"Once my loved ones accepted the diagnosis, healing began for the entire family, but it took too long. It took years. Can't we, as a nation, begin to speed up that process? We need a national campaign to destigmatize mental illness, especially one targeted toward African Americans...It's not shameful to have a mental illness. Get treatment. Recovery is possible."
–Bebe Moore Campbell, 2005
July marks the beginning of National Minority Health Awareness Month. In May 2008, legislation officially signed and it was named after author Bebe Moore-Campbell. Bebe advocated for mental health education and fought to end stigma. The purpose of the month was to achieve two goals. One was to improve mental health treatment and services for minorities. The other was to name the month after Bebe Moore Campbell while enhancing public awareness of mental illness and mental illness among minorities. It became an opportunity to raise awareness and stop the stigma in minority communities, as mental health conditions do not discriminate.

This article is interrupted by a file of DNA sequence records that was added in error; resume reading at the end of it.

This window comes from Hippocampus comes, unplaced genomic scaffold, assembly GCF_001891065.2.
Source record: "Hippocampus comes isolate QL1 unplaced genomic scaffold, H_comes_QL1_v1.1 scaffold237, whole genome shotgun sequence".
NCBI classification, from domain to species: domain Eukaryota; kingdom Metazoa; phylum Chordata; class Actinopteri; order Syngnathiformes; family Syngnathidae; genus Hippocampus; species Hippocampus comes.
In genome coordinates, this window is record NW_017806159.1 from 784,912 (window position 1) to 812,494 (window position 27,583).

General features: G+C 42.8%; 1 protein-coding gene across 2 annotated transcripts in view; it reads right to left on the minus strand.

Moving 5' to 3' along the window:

Mental illness can affect everyone. It has no race, shape or culture; it does not discriminate. The issues that we do face comes within the communities in which we live. Communities that are at-risk face challenges when trying to receive quality care and support services. There's often poorer quality care, higher levels of stigmas, language barriers and they are less likely to receive care. Many people do not realize that having a mental illness and being treated for it is like living in the lap of luxury; if you can't afford it, you cannot be treated for it. Generally, most people think of mental illness as something that will pass and they do what most people do about it, nothing.
To date, many people are still suffering in silence, due to the lack or results or a no health insurance. America's mental health system has many flaws and has many areas that need improvement. Learn more about how you can become involved with the National Minority Health Awareness Month.